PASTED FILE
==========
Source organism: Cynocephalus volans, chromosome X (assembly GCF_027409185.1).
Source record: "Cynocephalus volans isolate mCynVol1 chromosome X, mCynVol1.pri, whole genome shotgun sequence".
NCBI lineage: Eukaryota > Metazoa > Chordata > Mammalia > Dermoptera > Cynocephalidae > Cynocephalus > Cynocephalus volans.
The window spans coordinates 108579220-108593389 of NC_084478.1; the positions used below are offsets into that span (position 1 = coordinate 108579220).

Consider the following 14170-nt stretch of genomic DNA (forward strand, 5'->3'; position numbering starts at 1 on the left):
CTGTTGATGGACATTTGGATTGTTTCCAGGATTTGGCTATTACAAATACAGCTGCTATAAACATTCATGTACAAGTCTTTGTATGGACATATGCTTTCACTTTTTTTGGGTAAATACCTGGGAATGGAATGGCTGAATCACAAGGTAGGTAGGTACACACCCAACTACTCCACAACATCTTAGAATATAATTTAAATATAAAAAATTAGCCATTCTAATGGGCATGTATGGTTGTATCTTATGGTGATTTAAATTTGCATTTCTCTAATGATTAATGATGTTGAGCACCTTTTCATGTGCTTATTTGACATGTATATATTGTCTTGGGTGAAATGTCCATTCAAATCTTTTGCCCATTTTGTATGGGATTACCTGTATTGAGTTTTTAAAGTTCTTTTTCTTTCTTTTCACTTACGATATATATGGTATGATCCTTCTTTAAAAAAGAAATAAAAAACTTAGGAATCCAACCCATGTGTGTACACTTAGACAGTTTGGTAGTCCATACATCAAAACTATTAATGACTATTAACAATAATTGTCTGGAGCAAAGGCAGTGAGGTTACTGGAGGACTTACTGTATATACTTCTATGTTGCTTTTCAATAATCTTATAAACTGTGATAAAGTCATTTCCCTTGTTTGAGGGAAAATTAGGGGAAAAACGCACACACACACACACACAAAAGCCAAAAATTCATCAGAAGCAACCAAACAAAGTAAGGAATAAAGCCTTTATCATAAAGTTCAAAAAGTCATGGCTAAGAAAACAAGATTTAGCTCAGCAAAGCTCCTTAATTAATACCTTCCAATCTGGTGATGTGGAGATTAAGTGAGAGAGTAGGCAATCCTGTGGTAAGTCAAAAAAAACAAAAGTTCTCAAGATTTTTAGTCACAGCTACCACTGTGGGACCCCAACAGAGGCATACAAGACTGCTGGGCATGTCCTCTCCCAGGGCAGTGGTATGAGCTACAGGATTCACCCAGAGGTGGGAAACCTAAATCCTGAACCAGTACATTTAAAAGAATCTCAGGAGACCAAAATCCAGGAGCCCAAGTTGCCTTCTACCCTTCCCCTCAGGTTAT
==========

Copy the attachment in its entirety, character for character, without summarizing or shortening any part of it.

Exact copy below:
Source organism: Cynocephalus volans, chromosome X (assembly GCF_027409185.1).
Source record: "Cynocephalus volans isolate mCynVol1 chromosome X, mCynVol1.pri, whole genome shotgun sequence".
NCBI lineage: Eukaryota > Metazoa > Chordata > Mammalia > Dermoptera > Cynocephalidae > Cynocephalus > Cynocephalus volans.
The window spans coordinates 108579220-108593389 of NC_084478.1; the positions used below are offsets into that span (position 1 = coordinate 108579220).

Consider the following 14170-nt stretch of genomic DNA (forward strand, 5'->3'; position numbering starts at 1 on the left):
CTGTTGATGGACATTTGGATTGTTTCCAGGATTTGGCTATTACAAATACAGCTGCTATAAACATTCATGTACAAGTCTTTGTATGGACATATGCTTTCACTTTTTTTGGGTAAATACCTGGGAATGGAATGGCTGAATCACAAGGTAGGTAGGTACACACCCAACTACTCCACAACATCTTAGAATATAATTTAAATATAAAAAATTAGCCATTCTAATGGGCATGTATGGTTGTATCTTATGGTGATTTAAATTTGCATTTCTCTAATGATTAATGATGTTGAGCACCTTTTCATGTGCTTATTTGACATGTATATATTGTCTTGGGTGAAATGTCCATTCAAATCTTTTGCCCATTTTGTATGGGATTACCTGTATTGAGTTTTTAAAGTTCTTTTTCTTTCTTTTCACTTACGATATATATGGTATGATCCTTCTTTAAAAAAGAAATAAAAAACTTAGGAATCCAACCCATGTGTGTACACTTAGACAGTTTGGTAGTCCATACATCAAAACTATTAATGACTATTAACAATAATTGTCTGGAGCAAAGGCAGTGAGGTTACTGGAGGACTTACTGTATATACTTCTATGTTGCTTTTCAATAATCTTATAAACTGTGATAAAGTCATTTCCCTTGTTTGAGGGAAAATTAGGGGAAAAACGCACACACACACACACACAAAAGCCAAAAATTCATCAGAAGCAACCAAACAAAGTAAGGAATAAAGCCTTTATCATAAAGTTCAAAAAGTCATGGCTAAGAAAACAAGATTTAGCTCAGCAAAGCTCCTTAATTAATACCTTCCAATCTGGTGATGTGGAGATTAAGTGAGAGAGTAGGCAATCCTGTGGTAAGTCAAAAAAAACAAAAGTTCTCAAGATTTTTAGTCACAGCTACCACTGTGGGACCCCAACAGAGGCATACAAGACTGCTGGGCATGTCCTCTCCCAGGGCAGTGGTATGAGCTACAGGATTCACCCAGAGGTGGGAAACCTAAATCCTGAACCAGTACATTTAAAAGAATCTCAGGAGACCAAAATCCAGGAGCCCAAGTTGCCTTCTACCCTTCCCCTCAGGTTAT